Contrary to what Toyota does, many companies and organizations work according to their internal planning. According to plan, they do what is best for them and produce parts, goods and services according to their planning or they plan and impose products on their customers, who have to stockpile them in inventory.
As already explained in principle 2,
[bctt tweet= “The Toyota model is not about managing inventory; it is about eliminating it.” username=”ActioGlobal”]
From the beginning, Toyota has thought in terms of pulling inventory based on customer demand, rather than using a push system that anticipates customer demand.
[bctt tweet=”In the Toyota Way, pull means the ideal state of just-in-time: delivering to the customers what they want, when they want, and how much they want.” username=”ActioGlobal”]
The purest form of pull is the continuous, one-piece, pre-determined flow. To select one order and make a single product for this order – using a production cell with one-piece flow – this would be the most lean system possible, meaning it is 100% on-demand and inventory is zero. But because there are natural flow disruptions from raw material processing to finished goods delivered to the customer, some inventory needs to be created. Levelling the planning means holding some items in inventory.
As a compromise between the ideal one-piece flow and a push system, Ohno decided to create small “stores” of parts between operations to control inventory. If the customer takes a particular item, they will replenish it. If the customer does not use an item, it will lie in the warehouse, but will not be replenished. There is no more overproduction except the small amount on the shelves, and there is at least some direct connection between what the customers want and what the company produces. But since factories can be large and spread out and parts suppliers can be far away, Ohno needed a methodology to indicate that the assembly line had used the parts and needed more. He used simple signals like cards, empty containers, or empty carts called “kanban”.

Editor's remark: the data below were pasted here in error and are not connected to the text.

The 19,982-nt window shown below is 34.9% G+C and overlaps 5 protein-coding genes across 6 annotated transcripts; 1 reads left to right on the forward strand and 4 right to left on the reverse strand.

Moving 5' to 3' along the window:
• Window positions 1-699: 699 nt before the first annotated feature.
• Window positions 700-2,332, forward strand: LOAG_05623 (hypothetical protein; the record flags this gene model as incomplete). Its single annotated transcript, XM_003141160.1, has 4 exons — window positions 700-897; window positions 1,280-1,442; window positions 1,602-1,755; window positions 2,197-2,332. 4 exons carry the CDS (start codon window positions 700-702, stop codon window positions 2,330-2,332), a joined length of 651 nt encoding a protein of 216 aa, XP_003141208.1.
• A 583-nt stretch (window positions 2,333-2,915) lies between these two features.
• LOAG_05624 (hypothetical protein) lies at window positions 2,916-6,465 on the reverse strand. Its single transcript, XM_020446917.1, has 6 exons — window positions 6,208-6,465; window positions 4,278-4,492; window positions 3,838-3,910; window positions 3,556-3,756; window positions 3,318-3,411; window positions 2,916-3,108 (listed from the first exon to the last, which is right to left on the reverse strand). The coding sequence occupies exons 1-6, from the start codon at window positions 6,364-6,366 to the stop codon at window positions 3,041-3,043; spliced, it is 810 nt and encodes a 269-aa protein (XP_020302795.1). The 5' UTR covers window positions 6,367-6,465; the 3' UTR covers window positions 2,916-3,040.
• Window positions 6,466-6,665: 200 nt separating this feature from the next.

“Kanban” means sign, banner, doorplate, poster, billboard, card, but is generally taken as a signal of any kind. Send back an empty container – a kanban – and it will be understood to be the signal to fill it with a specific number of pieces or send back a card with detailed information regarding the part and its location. The whole operation of using kanbans at Toyota is known as the “kanban system” for managing and securing the flow and production of materials in a just-in-time production system.
A true one-piece-flow system should be a system to make goods appear when required by the customer. The closest system that Toyota has devised to achieve this ideal is the one-piece flow cell that manufactures on-demand only at the precise moment the product is required.
[bctt tweet=”When pure flow is not possible because the processes are too separated or the cycle times for performing the operations are too different, the second best choice is the Toyota kanban system. ” username=”ActioGlobal”]
In a widely recognized book about the Toyota Production System called Leaming To See, Rother and Shook (1999), comment: “Flow where you can and pull where you must.” If you want to design lean systems, repeat this phrase every day when you get up to start your day. You can go far with this simple principle. Where it is not possible to create a one-piece flow, the second best option is to design a pull system with some minimal inventory.